Oahu drivers go dirty to race
Without a public drag strip on Oahu for years, drivers are taking their passion for racing private. There's a new place to race, but organizers had to resort to "dirty" tricks to build a track.
Without a public drag strip on Oahu for years, drivers are taking their passion for racing private.
There's a new place to race, but organizers had to resort to "dirty" tricks to build a track.
"These vehicles will do a 3-4 second run from point A to point B, it is full throttle then off the throttle," said long time racer Jimmy Souza.
Souza and other racers got together to build a dirt drag strip in Waianae. It is not very big, but it is all racers currently have on Oahu.
"We have been working on having a permanent race track facility, but it is hard...very, very hard," added Souza.
Hawaii Raceway Park closed in Kalaeloa more than a decade ago.
It has been several years since a sand track shut down.
So all that is left is the private land transformed into a little race track.
What is the difference between the regular quarter mile drag strip and this one?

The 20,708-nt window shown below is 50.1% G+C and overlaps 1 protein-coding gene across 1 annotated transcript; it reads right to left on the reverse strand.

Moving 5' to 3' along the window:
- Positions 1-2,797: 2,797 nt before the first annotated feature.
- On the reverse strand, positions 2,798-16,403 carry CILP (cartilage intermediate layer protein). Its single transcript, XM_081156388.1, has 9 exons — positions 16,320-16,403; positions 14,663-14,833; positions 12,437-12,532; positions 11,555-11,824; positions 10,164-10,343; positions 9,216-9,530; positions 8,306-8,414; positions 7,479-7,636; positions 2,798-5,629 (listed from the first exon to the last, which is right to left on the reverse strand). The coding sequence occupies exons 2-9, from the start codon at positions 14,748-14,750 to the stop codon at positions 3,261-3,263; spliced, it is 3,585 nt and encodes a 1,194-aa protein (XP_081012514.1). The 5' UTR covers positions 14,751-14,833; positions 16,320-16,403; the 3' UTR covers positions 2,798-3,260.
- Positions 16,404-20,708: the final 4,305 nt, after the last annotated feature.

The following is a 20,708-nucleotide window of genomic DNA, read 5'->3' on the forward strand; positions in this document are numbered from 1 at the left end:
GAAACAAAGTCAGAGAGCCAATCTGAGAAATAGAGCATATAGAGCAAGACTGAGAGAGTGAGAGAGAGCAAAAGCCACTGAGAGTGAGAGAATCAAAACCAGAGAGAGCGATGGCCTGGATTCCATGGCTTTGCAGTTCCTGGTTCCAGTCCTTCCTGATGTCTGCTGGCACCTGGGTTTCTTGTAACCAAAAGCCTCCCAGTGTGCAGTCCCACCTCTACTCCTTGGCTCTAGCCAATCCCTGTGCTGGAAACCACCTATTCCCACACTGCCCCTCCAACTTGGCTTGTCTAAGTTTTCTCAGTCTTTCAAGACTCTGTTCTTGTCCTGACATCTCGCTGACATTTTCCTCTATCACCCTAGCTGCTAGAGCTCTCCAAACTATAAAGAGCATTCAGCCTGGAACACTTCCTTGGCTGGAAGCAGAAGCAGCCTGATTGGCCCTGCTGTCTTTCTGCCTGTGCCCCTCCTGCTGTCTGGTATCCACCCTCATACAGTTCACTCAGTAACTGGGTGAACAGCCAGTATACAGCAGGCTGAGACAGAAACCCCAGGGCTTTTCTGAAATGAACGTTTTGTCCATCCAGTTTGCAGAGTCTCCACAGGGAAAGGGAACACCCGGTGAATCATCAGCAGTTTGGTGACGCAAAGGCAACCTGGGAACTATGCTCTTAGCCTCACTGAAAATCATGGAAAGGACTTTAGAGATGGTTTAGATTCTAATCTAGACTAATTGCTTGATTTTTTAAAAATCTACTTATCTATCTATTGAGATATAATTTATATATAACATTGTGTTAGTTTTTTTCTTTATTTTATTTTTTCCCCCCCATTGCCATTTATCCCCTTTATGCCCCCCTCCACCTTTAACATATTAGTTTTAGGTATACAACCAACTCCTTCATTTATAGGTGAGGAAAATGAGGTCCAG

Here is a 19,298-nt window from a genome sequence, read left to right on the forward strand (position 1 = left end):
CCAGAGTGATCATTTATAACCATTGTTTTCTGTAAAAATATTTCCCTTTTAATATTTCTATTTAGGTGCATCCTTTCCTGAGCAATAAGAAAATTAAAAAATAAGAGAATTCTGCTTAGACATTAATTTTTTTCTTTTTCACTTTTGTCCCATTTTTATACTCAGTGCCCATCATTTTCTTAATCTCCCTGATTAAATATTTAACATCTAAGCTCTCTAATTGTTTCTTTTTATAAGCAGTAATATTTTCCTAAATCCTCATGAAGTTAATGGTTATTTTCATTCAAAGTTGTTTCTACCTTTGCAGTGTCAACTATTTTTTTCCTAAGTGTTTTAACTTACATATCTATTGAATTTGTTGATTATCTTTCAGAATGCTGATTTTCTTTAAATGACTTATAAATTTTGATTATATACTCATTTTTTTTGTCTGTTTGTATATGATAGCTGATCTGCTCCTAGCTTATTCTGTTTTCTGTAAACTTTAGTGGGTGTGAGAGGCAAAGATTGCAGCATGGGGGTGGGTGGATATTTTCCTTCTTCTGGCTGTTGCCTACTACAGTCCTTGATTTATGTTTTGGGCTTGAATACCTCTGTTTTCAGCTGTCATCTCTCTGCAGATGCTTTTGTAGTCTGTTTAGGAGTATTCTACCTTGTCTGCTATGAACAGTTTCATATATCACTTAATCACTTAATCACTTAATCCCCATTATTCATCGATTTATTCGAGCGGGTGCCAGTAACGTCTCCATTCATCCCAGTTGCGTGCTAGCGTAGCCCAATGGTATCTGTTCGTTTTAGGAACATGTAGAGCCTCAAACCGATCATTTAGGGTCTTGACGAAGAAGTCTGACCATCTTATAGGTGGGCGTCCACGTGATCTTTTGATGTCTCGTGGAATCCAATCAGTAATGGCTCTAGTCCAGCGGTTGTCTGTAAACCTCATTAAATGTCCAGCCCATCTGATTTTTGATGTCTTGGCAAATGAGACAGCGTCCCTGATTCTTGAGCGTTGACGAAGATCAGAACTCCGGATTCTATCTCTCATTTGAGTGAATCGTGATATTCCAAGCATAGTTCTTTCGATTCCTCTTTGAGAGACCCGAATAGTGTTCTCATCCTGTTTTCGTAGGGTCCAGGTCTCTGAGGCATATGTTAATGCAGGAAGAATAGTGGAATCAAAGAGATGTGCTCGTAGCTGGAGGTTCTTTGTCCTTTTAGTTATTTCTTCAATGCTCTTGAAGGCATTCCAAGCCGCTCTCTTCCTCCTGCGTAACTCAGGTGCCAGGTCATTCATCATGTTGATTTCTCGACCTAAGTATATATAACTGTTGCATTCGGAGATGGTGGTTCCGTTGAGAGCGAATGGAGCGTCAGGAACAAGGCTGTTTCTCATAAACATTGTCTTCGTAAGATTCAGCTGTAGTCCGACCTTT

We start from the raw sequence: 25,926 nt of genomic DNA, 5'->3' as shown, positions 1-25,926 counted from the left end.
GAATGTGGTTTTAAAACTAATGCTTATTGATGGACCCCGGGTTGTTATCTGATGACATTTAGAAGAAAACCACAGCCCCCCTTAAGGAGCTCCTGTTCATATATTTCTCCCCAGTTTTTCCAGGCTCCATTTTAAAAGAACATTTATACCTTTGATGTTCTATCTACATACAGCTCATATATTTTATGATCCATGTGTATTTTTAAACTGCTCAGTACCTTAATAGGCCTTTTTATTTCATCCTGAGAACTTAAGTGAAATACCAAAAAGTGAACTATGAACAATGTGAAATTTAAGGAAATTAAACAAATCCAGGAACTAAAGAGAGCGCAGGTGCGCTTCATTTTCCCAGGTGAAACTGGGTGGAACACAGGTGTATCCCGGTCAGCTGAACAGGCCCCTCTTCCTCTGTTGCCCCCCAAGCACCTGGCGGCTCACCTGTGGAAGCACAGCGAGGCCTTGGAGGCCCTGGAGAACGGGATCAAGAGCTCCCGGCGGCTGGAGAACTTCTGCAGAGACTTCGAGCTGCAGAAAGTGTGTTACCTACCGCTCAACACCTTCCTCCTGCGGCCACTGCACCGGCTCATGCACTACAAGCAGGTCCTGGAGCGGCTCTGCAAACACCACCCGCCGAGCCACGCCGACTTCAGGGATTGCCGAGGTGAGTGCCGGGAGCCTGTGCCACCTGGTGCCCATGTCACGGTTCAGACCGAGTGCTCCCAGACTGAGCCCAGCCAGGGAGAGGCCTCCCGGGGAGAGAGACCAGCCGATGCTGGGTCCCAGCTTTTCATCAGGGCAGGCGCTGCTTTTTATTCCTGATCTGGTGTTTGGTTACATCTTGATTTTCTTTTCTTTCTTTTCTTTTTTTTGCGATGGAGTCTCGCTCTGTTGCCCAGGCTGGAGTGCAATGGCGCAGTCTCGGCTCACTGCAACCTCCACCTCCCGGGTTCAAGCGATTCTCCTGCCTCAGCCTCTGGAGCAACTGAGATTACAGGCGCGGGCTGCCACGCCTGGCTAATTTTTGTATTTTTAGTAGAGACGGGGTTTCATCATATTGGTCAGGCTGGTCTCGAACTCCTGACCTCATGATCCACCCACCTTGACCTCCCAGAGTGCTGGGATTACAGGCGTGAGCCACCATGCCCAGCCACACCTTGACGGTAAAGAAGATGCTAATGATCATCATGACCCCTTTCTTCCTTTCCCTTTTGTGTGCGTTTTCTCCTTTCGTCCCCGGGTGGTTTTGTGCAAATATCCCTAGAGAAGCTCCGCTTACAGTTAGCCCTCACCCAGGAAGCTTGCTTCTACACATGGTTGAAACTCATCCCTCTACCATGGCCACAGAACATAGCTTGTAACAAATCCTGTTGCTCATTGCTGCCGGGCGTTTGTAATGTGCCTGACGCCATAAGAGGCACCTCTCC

"Just as loud, not quite as fast," stated Souza.
Drivers ONLY have 200 feet from the start to the finish line. Then just a little more than that to stop.
They don't reach the top speeds of other dragsters, but dirt racing still comes with danger.
"One of my biggest challenges is keeping these guys safe. Because the liability is so high, I want to make sure these guy are strapped in their vehicles and they are put together well. Everything is welded, tightened, there is nothing hanging. That is one of the biggest challenges," said Souza.
So far he said there has been nothing major to put the brakes on their races. The group will hold their third event of the year at the end of June.
Dozens of drivers in all different classes and different ages are expected to race in vehicles made for the mud, that includes motorbikes and quads.
So far, the day time drag races have drawn a crowd of several hundred.
Now Souza hopes they will also catch the eyes of lawmakers, so they can see the need for a permanent racetrack on the island.
"The main problem is we don't have a racetrack or facility for this, we got plenty golf courses, and other recreational activities but not this," stated Souza.
He expects they will hold a dirt drag race every other month
But after their next event, he also plans to turn the track into a mini-motor cross event, as a way to bring in even more racers.
"We got some plans for this track , we just hope people come out and support this. It is a small place, but everybody has fun."